The membrane lipid DAG activates the protein kinase C (PKC)θ and nuclear factor-κB (NF-κB), and CD28 stimulation is essential to trigger the activation of the NF-ĸB pathway by favoring the recruitment of PKCθ to the IS.

Grb2 recruitment to LAT leads to the activation of the mitogen-activated protein kinase (MAPK) cascades. Indeed, Grb2 recruits Son of Seveless (SoS), a guanine nucleotide exchange factor for p21Ras, that in turn activates the extracellular signal regulated kinases (ERK) pathway. Moreover, Grb2 also favors the recruitment of Vav1 and the activation of Jun N terminal kinases (JNK). JNK and ERK cooperate to induce the transcriptional activation of AP-1. CD28 engagement by B7 cooperates with TCR for achieving the optimal activation of both ERK and JNK (Fig. 2).
CD28, Fig. 2

CD28 amplifies early and downstream signalling pathways triggered by TCR. Upon TCR recognition of peptide-MHC complexes on the surface of APCs, Lck and Fyn phosporylate ITAMs within CD3 and ζ chains, which bind ZAP-70. ZAP-70 phosphorylates LAT that in turn binds PLC-γ1. PLC-γ1 hydrolyze phosphatidylinositol 4,5-biphosphate (PIP2) in IP3, which induces the activation of Ca2+/Calcineurin (CN) and NF-AT, and DAG that participates in activating PKCθ/CARMA1/Bcl10/MALT1 and NF-κB; Grb2, by bringing SoS and Vav1, activates Ras/ERK and Rac-1/JNK, respectively, thus inducing AP-1; Grb2/Vav1 also activates Cdc42/WASP/Arp2/3 and actin cytoskeleton rearrangements necessary for the mobilization of membrane lipid rafts. NF-AT, NF-kB, and AP-1 cooperate to transactivate the IL-2 gene promoter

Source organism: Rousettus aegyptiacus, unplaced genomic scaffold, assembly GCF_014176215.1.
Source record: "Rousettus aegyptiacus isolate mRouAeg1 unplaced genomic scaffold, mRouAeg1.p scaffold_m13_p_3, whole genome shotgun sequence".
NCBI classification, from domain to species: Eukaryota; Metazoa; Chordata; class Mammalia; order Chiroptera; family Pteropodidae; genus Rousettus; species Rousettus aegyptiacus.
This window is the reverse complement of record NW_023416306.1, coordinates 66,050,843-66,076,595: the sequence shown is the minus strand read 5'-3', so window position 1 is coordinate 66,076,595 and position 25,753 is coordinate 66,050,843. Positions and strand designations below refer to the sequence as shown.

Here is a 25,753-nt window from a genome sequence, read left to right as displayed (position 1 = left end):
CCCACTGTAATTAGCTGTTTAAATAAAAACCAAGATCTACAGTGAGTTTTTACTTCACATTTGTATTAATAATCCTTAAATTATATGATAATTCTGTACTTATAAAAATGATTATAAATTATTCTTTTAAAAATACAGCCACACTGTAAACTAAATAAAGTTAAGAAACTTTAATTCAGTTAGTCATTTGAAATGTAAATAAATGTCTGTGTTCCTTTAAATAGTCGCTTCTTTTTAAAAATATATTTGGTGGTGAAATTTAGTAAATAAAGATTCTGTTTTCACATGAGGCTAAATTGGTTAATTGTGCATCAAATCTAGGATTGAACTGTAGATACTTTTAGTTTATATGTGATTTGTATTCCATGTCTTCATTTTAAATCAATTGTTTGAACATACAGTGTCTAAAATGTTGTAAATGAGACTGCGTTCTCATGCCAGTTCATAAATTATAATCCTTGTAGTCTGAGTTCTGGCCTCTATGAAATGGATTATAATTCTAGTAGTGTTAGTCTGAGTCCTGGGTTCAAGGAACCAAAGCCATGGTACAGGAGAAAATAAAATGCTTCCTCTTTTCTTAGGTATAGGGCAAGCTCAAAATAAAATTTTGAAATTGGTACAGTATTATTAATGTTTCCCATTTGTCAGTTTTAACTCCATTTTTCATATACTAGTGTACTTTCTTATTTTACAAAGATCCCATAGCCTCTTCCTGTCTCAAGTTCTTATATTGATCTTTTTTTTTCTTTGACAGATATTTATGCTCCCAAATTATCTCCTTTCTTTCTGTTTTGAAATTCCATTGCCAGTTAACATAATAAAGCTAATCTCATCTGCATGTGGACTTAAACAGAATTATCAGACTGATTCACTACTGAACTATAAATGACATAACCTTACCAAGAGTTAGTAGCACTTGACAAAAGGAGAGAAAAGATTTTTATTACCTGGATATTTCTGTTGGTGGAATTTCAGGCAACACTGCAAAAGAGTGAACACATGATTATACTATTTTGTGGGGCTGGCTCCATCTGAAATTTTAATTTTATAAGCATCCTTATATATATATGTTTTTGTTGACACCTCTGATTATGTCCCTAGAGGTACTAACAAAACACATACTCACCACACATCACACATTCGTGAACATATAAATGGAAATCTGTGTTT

The first readout of CD28 costimulatory signals in TCR-mediated T cell activation is the enhancement of IL-2 expression and secretion at both transcriptional and posttranscriptional levels. The IL-2 promoter is, indeed, specifically regulated by NF-AT, NF-κB, and AP-1 transcription factors that, as described above, are all amplified by CD28. Moreover, the IL-2 promoter contains a specific enhancer region, known as CD28-responsive element (CD28RE), which is composed of NF-κB binding sites with adjacent NF-IL-2B AP-1 sites (Verweij et al. 1991; Shapiro et al. 1997). This regulative unit controls CD28 responsiveness in the IL-2 promoter and results in a site for signal integration and thus mutations of RE/AP strongly impair the transcriptional increase of IL-2 induced by CD28 costimulation.

CD28 and NF-κB Activation

Despite the relevance of CD28 in enhancing all TCR-mediated signalling pathways, NF-κB may be considered the most relevant CD28 biochemical target (Tuosto 2011) (Fig. 3).
CD28, Fig. 3

Schematic model of CD28-mediated activation of both canonical and noncanonical NF-κB pathways. Following engagement of human CD28 by B7, tyrosine phosphorylated YMNM binds the SH2 domain of p85 regulatory subunit of class 1A PI3K and C-terminal PYAP binds Vav1, filamin-a (FLNa) and associated NIK. Class 1A PI3K phosphorylates PIP2 and generates PIP3 that favors the recruitment and activation of PDK1 that in turn cooperates with TCR in activating PKCθ/CARMA1/Bcl10/MALT1 and the tripartite IKKγ/α/β complex. The IKK complex leads to the activation of canonical NF-κB1 pathway. PDK1 also activates Akt that cooperates with NIK to activate IKKα and noncanonical NF-κB2 pathway